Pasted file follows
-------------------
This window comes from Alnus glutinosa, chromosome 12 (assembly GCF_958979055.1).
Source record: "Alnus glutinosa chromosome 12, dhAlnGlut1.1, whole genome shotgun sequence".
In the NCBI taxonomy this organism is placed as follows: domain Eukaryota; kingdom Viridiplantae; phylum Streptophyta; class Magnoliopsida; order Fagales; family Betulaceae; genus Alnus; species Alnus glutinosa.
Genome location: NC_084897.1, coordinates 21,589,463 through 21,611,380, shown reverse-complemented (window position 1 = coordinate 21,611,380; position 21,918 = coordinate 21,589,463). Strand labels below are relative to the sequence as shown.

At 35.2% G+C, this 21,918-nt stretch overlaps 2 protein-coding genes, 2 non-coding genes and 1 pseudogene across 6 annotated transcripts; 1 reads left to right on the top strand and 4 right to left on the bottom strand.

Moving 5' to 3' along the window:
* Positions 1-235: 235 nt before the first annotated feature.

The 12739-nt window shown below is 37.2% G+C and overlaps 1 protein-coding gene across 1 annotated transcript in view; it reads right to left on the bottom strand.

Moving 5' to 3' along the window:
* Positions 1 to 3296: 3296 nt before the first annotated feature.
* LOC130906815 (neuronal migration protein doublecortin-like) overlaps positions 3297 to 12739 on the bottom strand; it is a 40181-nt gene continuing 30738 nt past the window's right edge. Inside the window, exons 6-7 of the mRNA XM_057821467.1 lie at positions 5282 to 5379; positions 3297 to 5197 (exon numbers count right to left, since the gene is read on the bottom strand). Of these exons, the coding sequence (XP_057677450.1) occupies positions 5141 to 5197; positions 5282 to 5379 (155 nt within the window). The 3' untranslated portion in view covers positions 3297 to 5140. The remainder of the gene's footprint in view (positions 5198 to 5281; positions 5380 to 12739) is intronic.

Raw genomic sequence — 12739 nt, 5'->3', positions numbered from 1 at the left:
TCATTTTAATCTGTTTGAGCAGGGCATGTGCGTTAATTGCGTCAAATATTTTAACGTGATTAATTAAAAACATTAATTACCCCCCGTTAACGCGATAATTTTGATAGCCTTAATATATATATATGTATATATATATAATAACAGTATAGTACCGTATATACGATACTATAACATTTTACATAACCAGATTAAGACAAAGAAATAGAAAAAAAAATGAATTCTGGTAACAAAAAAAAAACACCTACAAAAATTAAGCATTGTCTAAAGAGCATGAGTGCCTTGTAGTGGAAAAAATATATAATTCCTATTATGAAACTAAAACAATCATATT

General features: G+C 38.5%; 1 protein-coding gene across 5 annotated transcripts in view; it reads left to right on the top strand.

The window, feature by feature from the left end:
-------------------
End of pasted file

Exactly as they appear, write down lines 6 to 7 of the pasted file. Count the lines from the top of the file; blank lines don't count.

Moving 5' to 3' along the window:
* Positions 1-235: 235 nt before the first annotated feature.